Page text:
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They are invaluable for catching fast(er) moving objects headed towards you, using manually focused lenses. Focus the lens on a certain spot, let the object come towards you, and fire away just before it reaches the focus point. Depending on how fast your motor drive is, one of the images will be sharply focused. It's always amazed me how my Golden Retriever, not a super fast canine, is still fast enough that my EOS-1V can catch him running towards me using autofocus. Close but not *quite*! I don't have the max FPS drive for it, I think mine only does 5 or 6 fps, so using preset focus works the best.
 

Alan Gales

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My daughter used to pitch fast pitch softball at the competitive level. I would shoot her with my digital Nikon at five frames per second so we could actually see her pitching motion to make sure everything was correct when she was learning a new pitch. If something was off even a little it was easy to see.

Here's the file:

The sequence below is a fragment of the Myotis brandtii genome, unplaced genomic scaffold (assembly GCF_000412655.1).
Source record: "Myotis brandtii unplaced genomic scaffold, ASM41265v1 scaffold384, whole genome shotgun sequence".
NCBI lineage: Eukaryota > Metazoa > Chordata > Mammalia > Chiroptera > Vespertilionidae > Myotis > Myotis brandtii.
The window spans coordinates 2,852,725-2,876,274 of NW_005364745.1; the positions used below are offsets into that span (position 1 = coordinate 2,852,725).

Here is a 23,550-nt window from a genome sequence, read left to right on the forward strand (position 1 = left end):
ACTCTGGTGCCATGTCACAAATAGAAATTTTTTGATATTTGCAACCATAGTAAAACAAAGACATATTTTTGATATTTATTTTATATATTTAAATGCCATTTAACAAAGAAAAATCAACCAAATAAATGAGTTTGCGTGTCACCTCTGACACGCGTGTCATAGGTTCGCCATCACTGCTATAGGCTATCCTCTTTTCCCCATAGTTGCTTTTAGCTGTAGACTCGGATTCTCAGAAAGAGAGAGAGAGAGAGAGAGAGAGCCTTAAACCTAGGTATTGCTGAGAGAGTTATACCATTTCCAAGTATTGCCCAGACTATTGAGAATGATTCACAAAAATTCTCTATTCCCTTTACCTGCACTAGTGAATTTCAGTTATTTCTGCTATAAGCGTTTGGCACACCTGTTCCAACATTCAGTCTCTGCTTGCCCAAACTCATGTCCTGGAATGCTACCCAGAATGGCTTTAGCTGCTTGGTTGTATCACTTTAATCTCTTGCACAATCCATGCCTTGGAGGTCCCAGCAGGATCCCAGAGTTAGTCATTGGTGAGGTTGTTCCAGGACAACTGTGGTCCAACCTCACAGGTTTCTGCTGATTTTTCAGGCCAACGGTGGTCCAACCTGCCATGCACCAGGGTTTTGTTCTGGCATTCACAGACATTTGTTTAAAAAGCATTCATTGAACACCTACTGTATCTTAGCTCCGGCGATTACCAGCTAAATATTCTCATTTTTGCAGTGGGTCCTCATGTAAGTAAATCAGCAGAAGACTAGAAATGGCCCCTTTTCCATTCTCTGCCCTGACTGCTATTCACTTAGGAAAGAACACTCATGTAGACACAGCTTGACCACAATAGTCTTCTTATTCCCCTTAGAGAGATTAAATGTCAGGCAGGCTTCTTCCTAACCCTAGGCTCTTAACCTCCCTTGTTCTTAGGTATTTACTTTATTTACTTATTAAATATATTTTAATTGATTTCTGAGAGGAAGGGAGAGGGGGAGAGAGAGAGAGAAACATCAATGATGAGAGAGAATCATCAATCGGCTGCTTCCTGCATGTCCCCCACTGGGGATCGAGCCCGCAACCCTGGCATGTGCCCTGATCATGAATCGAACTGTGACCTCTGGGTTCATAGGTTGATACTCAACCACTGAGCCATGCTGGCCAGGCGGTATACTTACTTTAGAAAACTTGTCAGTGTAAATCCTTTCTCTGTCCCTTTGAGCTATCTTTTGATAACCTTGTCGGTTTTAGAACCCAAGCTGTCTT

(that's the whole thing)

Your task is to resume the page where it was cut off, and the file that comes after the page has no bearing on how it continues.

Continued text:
Shooting fast is great for shooting pitchers and batters in the game to get the "perfect" shot like the ball leaving the pitcher's hand or coming off the bat. It's just a bit expensive if shooting film. Of course the memories are priceless.
 

mauro35

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I have no need for speed. Although, I see where it might be handy on some wildlife shots.

+1